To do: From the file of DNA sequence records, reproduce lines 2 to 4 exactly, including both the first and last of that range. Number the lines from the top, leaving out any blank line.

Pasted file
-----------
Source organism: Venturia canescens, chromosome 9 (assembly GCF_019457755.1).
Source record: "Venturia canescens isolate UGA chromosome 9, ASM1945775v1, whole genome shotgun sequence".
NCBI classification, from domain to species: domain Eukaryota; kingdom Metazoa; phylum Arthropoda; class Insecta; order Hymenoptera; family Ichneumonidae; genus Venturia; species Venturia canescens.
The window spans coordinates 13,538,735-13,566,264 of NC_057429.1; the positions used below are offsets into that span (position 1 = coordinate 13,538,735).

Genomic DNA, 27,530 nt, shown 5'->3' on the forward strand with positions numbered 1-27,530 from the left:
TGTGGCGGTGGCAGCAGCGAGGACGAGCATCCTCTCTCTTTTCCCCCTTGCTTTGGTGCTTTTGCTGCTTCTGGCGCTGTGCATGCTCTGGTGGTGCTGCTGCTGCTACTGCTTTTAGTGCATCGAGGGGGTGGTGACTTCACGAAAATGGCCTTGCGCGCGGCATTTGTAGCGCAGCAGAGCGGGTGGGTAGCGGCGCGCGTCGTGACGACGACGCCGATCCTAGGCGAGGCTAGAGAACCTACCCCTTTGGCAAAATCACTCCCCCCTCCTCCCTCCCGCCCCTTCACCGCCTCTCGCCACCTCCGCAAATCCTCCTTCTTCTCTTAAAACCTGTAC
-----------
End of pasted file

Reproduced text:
Source record: "Venturia canescens isolate UGA chromosome 9, ASM1945775v1, whole genome shotgun sequence".
NCBI classification, from domain to species: domain Eukaryota; kingdom Metazoa; phylum Arthropoda; class Insecta; order Hymenoptera; family Ichneumonidae; genus Venturia; species Venturia canescens.
The window spans coordinates 13,538,735-13,566,264 of NC_057429.1; the positions used below are offsets into that span (position 1 = coordinate 13,538,735).